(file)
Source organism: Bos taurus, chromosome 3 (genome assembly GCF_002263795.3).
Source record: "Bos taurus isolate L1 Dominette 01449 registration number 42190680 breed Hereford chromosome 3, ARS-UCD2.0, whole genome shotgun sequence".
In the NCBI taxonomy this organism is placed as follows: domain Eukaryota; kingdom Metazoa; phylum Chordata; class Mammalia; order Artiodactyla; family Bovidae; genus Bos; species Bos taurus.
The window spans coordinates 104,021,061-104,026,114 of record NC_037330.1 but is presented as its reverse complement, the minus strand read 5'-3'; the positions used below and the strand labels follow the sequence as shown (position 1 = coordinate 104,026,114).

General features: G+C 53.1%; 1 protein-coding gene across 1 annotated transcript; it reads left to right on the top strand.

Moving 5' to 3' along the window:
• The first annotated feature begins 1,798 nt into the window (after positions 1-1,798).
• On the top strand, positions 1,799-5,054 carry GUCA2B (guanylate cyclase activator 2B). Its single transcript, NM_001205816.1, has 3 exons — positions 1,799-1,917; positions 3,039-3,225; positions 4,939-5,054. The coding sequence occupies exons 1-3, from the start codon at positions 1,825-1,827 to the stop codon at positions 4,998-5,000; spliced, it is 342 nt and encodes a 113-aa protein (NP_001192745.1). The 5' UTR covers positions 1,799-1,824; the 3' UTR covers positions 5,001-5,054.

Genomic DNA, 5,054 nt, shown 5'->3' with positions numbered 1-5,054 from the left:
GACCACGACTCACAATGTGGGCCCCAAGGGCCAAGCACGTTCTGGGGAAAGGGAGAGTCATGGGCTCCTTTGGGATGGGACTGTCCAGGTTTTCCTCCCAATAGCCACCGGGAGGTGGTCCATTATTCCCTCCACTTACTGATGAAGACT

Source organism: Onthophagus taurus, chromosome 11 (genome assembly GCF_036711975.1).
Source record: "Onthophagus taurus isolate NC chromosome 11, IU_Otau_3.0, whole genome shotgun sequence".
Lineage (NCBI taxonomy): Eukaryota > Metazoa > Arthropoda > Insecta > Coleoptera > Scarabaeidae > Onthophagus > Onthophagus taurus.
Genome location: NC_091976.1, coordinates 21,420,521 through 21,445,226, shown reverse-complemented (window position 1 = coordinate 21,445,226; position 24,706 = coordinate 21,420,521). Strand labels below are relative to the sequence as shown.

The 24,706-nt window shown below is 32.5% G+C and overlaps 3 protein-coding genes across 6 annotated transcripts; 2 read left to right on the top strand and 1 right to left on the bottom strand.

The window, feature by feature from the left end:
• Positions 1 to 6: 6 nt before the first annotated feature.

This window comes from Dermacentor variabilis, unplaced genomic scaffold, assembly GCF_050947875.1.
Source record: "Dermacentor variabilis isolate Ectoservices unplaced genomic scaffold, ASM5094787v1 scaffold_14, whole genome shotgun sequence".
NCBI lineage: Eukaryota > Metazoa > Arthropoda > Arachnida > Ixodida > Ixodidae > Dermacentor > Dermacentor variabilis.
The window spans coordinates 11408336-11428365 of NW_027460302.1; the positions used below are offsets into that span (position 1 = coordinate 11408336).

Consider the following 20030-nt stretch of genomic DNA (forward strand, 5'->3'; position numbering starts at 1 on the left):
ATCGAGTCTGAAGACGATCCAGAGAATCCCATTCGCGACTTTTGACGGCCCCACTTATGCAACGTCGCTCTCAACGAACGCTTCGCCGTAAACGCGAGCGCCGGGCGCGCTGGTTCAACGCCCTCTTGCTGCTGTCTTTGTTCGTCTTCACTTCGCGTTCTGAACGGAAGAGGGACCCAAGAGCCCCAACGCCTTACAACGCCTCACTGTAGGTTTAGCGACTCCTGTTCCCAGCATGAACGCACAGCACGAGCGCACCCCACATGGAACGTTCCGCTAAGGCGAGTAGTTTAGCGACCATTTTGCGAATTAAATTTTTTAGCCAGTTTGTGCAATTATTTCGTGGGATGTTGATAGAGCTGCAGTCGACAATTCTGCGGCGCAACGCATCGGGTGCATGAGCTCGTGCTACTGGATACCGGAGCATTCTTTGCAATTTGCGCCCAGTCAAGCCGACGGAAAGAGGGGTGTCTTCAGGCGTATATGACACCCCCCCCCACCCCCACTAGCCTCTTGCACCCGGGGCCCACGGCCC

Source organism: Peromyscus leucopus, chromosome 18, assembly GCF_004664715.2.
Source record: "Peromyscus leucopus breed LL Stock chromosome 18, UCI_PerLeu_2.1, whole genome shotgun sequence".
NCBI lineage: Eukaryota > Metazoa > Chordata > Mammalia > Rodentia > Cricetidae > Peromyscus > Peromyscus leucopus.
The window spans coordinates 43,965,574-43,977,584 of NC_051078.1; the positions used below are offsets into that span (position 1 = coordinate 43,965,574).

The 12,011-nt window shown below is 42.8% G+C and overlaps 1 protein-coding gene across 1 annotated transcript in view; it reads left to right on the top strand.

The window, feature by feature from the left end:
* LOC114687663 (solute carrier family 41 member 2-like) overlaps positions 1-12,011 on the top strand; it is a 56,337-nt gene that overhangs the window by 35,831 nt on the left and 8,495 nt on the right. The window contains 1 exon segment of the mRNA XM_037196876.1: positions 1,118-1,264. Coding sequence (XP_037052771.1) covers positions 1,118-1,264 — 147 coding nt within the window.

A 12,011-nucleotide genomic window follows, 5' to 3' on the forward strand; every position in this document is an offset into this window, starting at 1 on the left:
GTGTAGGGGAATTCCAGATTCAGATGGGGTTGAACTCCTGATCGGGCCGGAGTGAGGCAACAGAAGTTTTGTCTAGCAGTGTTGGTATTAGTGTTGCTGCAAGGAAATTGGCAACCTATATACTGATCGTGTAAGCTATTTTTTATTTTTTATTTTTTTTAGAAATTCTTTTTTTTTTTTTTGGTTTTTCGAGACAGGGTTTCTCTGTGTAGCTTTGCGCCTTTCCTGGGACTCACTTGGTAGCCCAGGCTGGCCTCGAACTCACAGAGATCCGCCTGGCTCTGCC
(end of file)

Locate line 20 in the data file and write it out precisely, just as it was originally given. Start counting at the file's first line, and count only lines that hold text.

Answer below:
NCBI lineage: Eukaryota > Metazoa > Arthropoda > Arachnida > Ixodida > Ixodidae > Dermacentor > Dermacentor variabilis.